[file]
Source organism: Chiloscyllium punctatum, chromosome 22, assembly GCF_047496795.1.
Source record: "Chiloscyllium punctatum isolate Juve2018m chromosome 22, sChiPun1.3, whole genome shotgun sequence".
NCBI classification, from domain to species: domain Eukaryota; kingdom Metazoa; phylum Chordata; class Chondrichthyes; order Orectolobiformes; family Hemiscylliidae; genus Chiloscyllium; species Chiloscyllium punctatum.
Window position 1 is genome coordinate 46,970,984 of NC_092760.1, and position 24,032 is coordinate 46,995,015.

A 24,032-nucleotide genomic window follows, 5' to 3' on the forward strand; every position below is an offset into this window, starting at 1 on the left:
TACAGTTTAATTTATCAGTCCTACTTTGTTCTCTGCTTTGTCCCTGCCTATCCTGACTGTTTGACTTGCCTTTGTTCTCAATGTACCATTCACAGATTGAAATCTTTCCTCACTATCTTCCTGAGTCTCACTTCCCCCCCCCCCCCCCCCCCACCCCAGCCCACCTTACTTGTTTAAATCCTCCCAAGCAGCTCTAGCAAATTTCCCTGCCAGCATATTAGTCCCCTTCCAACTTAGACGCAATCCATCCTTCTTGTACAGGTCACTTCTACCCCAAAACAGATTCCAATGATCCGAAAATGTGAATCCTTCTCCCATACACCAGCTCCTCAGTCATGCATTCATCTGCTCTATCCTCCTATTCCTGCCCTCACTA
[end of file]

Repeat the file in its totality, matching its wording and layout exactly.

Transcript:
Source organism: Chiloscyllium punctatum, chromosome 22, assembly GCF_047496795.1.
Source record: "Chiloscyllium punctatum isolate Juve2018m chromosome 22, sChiPun1.3, whole genome shotgun sequence".
NCBI classification, from domain to species: domain Eukaryota; kingdom Metazoa; phylum Chordata; class Chondrichthyes; order Orectolobiformes; family Hemiscylliidae; genus Chiloscyllium; species Chiloscyllium punctatum.
Window position 1 is genome coordinate 46,970,984 of NC_092760.1, and position 24,032 is coordinate 46,995,015.

A 24,032-nucleotide genomic window follows, 5' to 3' on the forward strand; every position below is an offset into this window, starting at 1 on the left:
TACAGTTTAATTTATCAGTCCTACTTTGTTCTCTGCTTTGTCCCTGCCTATCCTGACTGTTTGACTTGCCTTTGTTCTCAATGTACCATTCACAGATTGAAATCTTTCCTCACTATCTTCCTGAGTCTCACTTCCCCCCCCCCCCCCCCCCCACCCCAGCCCACCTTACTTGTTTAAATCCTCCCAAGCAGCTCTAGCAAATTTCCCTGCCAGCATATTAGTCCCCTTCCAACTTAGACGCAATCCATCCTTCTTGTACAGGTCACTTCTACCCCAAAACAGATTCCAATGATCCGAAAATGTGAATCCTTCTCCCATACACCAGCTCCTCAGTCATGCATTCATCTGCTCTATCCTCCTATTCCTGCCCTCACTA